Oeko-Tex Standard 100 is a worldwide certification for textiles such as yarns, fabrics, buttons, linens, terry cloth, thread, and other accessory materials, developed in 1992 that tests for harmful substances in raw, semi-finished, and finished textile materials and products. The Oeko-Tex standard exists only to ensure the final product is safe for human use.
Common chemicals tested for during Oeko-Tex certification include arsenic, lead, phthalates, formaldehyde, and pesticides, all of which are known to be harmful to human health. Additionally, fabrics are tested to ensure they have a pH that is acceptable to the skin. Products are divided into four different classes based on their intended use and contact with the skin.
- Class I – textiles and accessories for babies and children up to 3 years of age. Products include: clothing, underwear, bedding, soft/plush toys, etc.
- Class II – textiles which contact a large portion of the skin such as: bedding, clothing, underwear, etc. This is the largest majority of Oeko-Tex testing.
- Class III – these textiles either do not come in direct contact with the skin, or have very minimal contact with skin. These products include coats and jackets and lining materials.
- Class IV – textiles and home furnishing that are mainly decorative including products like curtains, floor coverings, table linens, etc.
Class II products are those most commonly tested for Oeko-Tex 100 standard compliance, as those products are most likely to have direct skin contact.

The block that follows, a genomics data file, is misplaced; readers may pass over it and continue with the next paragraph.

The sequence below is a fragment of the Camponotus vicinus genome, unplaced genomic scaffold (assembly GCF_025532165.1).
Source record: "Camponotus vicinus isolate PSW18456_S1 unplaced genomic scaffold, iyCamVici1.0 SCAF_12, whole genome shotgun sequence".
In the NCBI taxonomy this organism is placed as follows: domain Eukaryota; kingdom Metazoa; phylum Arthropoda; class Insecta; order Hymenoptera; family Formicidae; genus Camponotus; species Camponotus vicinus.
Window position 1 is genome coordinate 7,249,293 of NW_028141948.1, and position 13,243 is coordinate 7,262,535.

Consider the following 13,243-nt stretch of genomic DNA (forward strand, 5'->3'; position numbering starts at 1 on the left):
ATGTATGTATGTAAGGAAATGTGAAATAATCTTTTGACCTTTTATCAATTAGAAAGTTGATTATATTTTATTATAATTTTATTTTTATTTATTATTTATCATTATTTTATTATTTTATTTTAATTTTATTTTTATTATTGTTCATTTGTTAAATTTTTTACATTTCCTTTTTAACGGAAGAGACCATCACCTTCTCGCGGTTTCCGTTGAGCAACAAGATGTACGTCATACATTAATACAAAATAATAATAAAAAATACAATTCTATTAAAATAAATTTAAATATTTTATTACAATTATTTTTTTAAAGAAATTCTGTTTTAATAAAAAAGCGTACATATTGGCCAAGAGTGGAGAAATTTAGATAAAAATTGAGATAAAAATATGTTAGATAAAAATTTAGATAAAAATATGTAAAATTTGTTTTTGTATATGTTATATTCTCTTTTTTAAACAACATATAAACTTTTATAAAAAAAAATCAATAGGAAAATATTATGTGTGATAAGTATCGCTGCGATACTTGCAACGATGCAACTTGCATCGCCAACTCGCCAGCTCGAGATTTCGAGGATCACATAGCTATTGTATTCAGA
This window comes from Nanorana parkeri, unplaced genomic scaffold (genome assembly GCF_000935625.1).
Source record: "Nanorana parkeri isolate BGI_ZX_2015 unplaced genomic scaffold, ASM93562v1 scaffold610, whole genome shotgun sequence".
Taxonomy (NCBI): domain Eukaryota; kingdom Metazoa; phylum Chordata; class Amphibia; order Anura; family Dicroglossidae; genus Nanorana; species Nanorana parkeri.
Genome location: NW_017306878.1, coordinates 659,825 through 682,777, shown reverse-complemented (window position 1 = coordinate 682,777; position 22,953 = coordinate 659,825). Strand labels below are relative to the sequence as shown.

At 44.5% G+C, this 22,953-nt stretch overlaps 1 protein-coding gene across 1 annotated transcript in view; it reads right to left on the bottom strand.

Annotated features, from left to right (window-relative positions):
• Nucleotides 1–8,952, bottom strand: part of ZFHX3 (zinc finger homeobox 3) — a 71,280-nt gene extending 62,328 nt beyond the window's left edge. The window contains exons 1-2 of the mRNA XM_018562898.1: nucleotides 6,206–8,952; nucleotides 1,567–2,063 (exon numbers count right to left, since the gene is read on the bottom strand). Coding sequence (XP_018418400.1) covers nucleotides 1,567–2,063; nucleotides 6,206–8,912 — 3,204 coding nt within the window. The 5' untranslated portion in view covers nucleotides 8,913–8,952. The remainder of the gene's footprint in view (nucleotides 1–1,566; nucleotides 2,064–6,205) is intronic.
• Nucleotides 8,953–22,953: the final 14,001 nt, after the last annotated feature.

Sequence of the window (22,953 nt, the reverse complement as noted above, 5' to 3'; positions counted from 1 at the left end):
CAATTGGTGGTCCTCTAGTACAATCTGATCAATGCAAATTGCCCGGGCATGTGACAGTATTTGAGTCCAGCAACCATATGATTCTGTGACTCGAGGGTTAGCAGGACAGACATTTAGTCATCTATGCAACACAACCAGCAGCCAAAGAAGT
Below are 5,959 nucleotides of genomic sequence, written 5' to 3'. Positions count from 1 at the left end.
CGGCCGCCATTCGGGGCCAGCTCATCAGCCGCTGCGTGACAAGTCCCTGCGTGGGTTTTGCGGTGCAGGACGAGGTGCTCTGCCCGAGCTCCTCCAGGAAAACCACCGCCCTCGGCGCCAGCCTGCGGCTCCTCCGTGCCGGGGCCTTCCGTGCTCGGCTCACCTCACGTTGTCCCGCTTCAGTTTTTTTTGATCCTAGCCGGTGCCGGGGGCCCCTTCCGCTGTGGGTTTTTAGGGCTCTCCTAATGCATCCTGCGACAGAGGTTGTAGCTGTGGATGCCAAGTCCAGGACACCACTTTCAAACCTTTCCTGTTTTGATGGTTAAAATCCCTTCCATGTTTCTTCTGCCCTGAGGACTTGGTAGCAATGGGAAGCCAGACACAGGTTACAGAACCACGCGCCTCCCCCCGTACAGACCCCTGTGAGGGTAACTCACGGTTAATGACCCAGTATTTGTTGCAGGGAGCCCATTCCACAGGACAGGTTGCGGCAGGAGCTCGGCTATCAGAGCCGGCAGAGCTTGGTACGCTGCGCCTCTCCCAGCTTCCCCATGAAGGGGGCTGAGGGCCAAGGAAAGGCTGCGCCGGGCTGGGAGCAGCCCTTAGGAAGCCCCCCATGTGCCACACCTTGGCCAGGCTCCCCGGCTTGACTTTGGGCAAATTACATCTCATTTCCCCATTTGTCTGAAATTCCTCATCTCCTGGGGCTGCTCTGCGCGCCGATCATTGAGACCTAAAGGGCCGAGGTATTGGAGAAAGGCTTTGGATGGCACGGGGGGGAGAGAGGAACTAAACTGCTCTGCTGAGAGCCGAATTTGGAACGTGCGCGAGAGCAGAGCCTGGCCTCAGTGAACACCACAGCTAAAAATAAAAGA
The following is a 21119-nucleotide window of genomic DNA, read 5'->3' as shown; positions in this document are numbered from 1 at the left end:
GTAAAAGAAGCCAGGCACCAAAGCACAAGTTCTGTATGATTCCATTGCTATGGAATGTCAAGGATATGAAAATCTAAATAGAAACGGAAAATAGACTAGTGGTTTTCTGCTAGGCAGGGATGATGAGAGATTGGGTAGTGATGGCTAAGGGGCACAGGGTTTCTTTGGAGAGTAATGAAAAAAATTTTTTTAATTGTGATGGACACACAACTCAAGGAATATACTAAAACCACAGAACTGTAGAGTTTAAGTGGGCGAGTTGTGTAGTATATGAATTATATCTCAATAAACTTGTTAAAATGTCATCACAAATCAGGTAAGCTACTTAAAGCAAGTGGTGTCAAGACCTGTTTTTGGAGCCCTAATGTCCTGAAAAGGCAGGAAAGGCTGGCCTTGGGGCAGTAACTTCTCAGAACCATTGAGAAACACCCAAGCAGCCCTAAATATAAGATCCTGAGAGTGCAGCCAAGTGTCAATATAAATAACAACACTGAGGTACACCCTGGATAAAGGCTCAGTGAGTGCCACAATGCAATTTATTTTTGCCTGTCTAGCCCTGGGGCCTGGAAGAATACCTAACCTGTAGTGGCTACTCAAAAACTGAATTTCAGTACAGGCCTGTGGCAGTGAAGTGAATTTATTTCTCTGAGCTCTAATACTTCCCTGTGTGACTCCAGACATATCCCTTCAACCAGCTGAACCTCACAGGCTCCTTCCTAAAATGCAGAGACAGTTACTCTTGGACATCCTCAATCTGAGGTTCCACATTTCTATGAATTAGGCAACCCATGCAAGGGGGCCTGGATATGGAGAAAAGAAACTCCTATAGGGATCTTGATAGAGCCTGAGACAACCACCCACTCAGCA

To have your product Oeko-Tex 100 certified, a 5 step process must be followed:
- Submit Application and Test Samples
Before your product can even be tested, you must submit an application consisting of: a product description, a detailed description of each stage of the products manufacturing process, a complete list of any dyes or auxiliaries used in the manufacturing process, a safety data sheet for finishing agents, copies of any certificates of any materials already approved/certified, and a list of suppliers names for any components used in making the product. A complete application is submitted to the testing institution along with a sample of the product to be certified.
During this step the testing institute develops a plan for testing the product submitted in step 1, and then the textile is tested according to the plan and following all Oeko-Tex parameters.
- Report is Compiled
After the sample has been tested, the applicant receives a report detailing the results of the testing.
- Declaration of Conformity
Applicants must guarantee that the rest of their products manufactures will be made exactly as the tested sample was.
- Issue Certificate
Products can be marked with the Oeko-Tex label after the applicant receives an Oeko-Tex certificate from the testing institute.
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